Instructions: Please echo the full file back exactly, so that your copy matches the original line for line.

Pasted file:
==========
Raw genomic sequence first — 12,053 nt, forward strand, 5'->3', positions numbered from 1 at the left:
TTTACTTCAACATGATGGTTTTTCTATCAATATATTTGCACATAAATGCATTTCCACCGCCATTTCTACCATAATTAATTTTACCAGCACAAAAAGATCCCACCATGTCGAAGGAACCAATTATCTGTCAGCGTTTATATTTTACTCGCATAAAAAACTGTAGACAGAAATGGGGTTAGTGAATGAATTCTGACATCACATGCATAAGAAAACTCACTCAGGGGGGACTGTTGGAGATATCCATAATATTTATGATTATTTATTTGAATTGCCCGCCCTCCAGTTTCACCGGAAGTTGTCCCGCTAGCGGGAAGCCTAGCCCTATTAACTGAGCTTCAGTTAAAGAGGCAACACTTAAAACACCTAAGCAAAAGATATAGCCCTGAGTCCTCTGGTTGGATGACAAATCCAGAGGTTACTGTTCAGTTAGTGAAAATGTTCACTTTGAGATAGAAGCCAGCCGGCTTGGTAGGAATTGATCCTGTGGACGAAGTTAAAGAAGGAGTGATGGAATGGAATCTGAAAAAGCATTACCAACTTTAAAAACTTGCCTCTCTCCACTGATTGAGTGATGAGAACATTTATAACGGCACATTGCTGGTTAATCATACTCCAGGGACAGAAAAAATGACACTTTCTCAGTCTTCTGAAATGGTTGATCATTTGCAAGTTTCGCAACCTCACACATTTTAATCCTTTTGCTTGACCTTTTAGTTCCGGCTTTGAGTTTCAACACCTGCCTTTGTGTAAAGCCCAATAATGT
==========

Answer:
Raw genomic sequence first — 12,053 nt, forward strand, 5'->3', positions numbered from 1 at the left:
TTTACTTCAACATGATGGTTTTTCTATCAATATATTTGCACATAAATGCATTTCCACCGCCATTTCTACCATAATTAATTTTACCAGCACAAAAAGATCCCACCATGTCGAAGGAACCAATTATCTGTCAGCGTTTATATTTTACTCGCATAAAAAACTGTAGACAGAAATGGGGTTAGTGAATGAATTCTGACATCACATGCATAAGAAAACTCACTCAGGGGGGACTGTTGGAGATATCCATAATATTTATGATTATTTATTTGAATTGCCCGCCCTCCAGTTTCACCGGAAGTTGTCCCGCTAGCGGGAAGCCTAGCCCTATTAACTGAGCTTCAGTTAAAGAGGCAACACTTAAAACACCTAAGCAAAAGATATAGCCCTGAGTCCTCTGGTTGGATGACAAATCCAGAGGTTACTGTTCAGTTAGTGAAAATGTTCACTTTGAGATAGAAGCCAGCCGGCTTGGTAGGAATTGATCCTGTGGACGAAGTTAAAGAAGGAGTGATGGAATGGAATCTGAAAAAGCATTACCAACTTTAAAAACTTGCCTCTCTCCACTGATTGAGTGATGAGAACATTTATAACGGCACATTGCTGGTTAATCATACTCCAGGGACAGAAAAAATGACACTTTCTCAGTCTTCTGAAATGGTTGATCATTTGCAAGTTTCGCAACCTCACACATTTTAATCCTTTTGCTTGACCTTTTAGTTCCGGCTTTGAGTTTCAACACCTGCCTTTGTGTAAAGCCCAATAATGT